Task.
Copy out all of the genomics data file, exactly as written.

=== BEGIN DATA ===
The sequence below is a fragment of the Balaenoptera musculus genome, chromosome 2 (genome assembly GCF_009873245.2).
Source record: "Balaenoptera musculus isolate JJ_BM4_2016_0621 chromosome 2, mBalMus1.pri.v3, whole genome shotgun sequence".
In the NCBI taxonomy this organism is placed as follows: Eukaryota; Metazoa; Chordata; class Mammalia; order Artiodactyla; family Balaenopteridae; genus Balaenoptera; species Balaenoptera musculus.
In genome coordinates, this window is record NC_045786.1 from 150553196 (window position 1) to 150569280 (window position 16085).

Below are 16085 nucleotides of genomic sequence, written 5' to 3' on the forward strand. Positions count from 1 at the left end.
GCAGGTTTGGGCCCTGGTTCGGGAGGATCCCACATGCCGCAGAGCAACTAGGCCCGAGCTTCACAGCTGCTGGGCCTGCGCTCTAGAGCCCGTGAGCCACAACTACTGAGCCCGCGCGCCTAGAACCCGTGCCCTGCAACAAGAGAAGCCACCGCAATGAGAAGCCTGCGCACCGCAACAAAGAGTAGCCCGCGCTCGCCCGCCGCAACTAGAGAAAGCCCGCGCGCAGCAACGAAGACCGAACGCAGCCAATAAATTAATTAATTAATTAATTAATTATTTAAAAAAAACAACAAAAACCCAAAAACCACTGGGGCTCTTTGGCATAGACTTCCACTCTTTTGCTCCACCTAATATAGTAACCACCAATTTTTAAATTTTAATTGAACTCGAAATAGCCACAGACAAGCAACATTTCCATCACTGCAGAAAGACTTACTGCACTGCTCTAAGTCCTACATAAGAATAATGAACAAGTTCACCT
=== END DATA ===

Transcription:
The sequence below is a fragment of the Balaenoptera musculus genome, chromosome 2 (genome assembly GCF_009873245.2).
Source record: "Balaenoptera musculus isolate JJ_BM4_2016_0621 chromosome 2, mBalMus1.pri.v3, whole genome shotgun sequence".
In the NCBI taxonomy this organism is placed as follows: Eukaryota; Metazoa; Chordata; class Mammalia; order Artiodactyla; family Balaenopteridae; genus Balaenoptera; species Balaenoptera musculus.
In genome coordinates, this window is record NC_045786.1 from 150553196 (window position 1) to 150569280 (window position 16085).

Below are 16085 nucleotides of genomic sequence, written 5' to 3' on the forward strand. Positions count from 1 at the left end.
GCAGGTTTGGGCCCTGGTTCGGGAGGATCCCACATGCCGCAGAGCAACTAGGCCCGAGCTTCACAGCTGCTGGGCCTGCGCTCTAGAGCCCGTGAGCCACAACTACTGAGCCCGCGCGCCTAGAACCCGTGCCCTGCAACAAGAGAAGCCACCGCAATGAGAAGCCTGCGCACCGCAACAAAGAGTAGCCCGCGCTCGCCCGCCGCAACTAGAGAAAGCCCGCGCGCAGCAACGAAGACCGAACGCAGCCAATAAATTAATTAATTAATTAATTAATTATTTAAAAAAAACAACAAAAACCCAAAAACCACTGGGGCTCTTTGGCATAGACTTCCACTCTTTTGCTCCACCTAATATAGTAACCACCAATTTTTAAATTTTAATTGAACTCGAAATAGCCACAGACAAGCAACATTTCCATCACTGCAGAAAGACTTACTGCACTGCTCTAAGTCCTACATAAGAATAATGAACAAGTTCACCT